I guess it depends on a person's priorities, but yeah.
(I personally don't criticize a person for taking a course of action that results in inconvenience or worse, oppression, when that course of action involves taking a stand against some injustice, even if it is not foreseeable that their stand will effect change.)
Lets break down the legal analysis of Oh Shoot.
The legislature may regulate wearing arms with a view to preventing crime. Oh, really? Howwww are they going to do that? How are they going to distinguish a criminal intent from wearing a gun from the legitimate intent to be able to defend against grave bodily injury or death. Or, political activism? How exactly are they going to make that distinction when exercising their power "with a view to preventing crime?"
They can't. Plain and simple. There is no way to distinguish between the criminal wearing a gun and a good-guy wearing a gun until after he uses the gun. Or, maybe demonstrates very clear indicators of contemplating a crime, e.g., walking back and forth to take repeated peeks into a jewelry store window, giving rise to a suspicion that he is "casing the joint" for an armed robbery (See Terry v Ohio.) Outside of that, there is no way to regulate gun carry "with a view to preventing crime".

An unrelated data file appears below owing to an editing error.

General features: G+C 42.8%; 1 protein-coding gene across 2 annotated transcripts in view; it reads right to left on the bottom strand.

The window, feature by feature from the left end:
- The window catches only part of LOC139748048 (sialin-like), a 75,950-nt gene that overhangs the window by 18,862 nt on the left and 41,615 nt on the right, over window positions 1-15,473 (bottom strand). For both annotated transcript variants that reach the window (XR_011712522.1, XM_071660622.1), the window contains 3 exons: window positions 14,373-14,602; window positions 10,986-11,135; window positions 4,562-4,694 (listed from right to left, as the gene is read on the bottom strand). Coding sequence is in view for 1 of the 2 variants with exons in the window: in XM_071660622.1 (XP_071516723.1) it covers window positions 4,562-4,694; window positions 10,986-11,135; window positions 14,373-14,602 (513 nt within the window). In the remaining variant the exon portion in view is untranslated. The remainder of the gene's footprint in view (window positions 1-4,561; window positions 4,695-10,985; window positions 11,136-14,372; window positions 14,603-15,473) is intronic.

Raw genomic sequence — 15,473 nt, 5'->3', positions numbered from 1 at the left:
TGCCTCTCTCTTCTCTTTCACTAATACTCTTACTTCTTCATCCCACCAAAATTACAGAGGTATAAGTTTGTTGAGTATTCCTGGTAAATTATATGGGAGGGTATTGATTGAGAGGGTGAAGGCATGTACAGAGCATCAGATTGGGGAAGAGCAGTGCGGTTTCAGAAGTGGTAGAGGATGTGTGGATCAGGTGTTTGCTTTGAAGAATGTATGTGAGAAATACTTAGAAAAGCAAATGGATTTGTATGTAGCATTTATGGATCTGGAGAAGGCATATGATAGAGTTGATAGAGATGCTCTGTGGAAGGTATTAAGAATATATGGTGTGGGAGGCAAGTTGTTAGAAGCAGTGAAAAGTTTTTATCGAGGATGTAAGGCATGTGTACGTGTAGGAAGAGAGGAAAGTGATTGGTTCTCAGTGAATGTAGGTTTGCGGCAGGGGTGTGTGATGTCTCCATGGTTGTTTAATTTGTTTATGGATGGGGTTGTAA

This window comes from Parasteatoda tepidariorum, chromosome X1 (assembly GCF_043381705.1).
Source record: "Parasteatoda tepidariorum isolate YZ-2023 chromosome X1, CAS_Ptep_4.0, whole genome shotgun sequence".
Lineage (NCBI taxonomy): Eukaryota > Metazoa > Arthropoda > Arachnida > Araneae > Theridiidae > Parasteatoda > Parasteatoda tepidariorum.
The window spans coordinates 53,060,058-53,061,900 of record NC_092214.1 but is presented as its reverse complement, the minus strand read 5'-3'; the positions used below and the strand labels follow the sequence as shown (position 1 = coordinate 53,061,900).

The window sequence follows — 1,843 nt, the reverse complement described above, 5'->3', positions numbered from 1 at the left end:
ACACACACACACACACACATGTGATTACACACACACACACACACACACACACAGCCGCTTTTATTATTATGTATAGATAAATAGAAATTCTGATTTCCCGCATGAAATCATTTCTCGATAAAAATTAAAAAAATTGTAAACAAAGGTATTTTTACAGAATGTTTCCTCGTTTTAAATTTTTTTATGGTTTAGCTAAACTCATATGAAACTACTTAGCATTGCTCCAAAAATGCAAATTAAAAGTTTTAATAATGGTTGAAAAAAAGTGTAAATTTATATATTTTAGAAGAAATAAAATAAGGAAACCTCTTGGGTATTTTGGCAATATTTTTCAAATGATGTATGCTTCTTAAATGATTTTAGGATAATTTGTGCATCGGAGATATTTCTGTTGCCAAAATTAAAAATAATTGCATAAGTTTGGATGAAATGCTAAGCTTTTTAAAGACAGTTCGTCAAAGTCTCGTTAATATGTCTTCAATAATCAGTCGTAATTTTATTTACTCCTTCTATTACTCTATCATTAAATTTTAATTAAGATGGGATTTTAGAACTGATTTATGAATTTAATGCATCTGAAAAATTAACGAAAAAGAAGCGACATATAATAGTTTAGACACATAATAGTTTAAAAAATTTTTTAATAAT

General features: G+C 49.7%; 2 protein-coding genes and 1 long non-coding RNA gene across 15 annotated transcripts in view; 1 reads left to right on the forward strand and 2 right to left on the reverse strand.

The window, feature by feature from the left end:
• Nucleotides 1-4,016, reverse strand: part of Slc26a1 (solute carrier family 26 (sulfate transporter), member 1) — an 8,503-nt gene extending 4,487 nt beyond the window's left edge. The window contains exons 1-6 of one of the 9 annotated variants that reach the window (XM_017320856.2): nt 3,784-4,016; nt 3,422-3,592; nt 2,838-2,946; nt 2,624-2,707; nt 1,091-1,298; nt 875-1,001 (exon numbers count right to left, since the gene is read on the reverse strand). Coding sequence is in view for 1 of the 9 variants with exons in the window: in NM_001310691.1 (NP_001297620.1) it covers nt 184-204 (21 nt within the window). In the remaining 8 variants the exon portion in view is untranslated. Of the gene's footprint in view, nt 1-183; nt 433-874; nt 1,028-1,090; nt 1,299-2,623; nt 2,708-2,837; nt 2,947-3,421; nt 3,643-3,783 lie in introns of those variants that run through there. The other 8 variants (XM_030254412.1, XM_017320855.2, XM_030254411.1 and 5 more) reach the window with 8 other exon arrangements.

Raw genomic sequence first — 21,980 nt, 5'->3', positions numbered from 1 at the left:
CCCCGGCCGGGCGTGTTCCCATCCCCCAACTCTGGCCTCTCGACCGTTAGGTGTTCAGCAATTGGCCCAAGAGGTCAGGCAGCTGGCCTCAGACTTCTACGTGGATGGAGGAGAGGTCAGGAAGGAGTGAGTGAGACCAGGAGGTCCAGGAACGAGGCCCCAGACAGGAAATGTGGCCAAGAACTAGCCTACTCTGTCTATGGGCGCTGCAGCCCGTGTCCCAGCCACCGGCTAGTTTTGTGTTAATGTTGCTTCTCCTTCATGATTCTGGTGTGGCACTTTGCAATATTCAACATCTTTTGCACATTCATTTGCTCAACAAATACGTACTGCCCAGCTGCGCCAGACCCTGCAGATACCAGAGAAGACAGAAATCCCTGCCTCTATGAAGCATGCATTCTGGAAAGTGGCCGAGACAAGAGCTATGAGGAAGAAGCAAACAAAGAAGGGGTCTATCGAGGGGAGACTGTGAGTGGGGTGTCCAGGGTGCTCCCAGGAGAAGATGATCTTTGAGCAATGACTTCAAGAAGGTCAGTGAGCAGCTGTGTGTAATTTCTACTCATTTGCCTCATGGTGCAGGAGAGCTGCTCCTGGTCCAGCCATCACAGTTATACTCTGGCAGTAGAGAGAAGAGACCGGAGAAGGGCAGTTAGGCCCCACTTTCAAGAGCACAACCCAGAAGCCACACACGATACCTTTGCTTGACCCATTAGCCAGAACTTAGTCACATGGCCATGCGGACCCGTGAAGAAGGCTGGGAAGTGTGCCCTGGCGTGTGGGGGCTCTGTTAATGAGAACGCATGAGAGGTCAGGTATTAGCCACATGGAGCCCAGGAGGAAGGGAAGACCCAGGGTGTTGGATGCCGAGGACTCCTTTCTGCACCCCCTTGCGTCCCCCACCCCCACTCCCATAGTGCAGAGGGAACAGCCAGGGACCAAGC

So, immediately, we know the constitutional provision is bogus outside of a very narrow range of circumstances that cannot be sorted out until after the crime is committed or high suspicion justified. Well, that just knocked out almost every possible regulation and penalty. About all that is left is sentencing enhancements after conviction. And, even that would not be preventing crime, only dissuading crime.
So, with an eye--a bogus eye--to preventing crime, the legislature penalizes refusing to show a cop your permission slip? Really? You wouldn't have the damned permission slip if you were a criminal!! The fact you bothered to obtain one argues massively that you are not a criminal.
Do these people think I was born yesterday?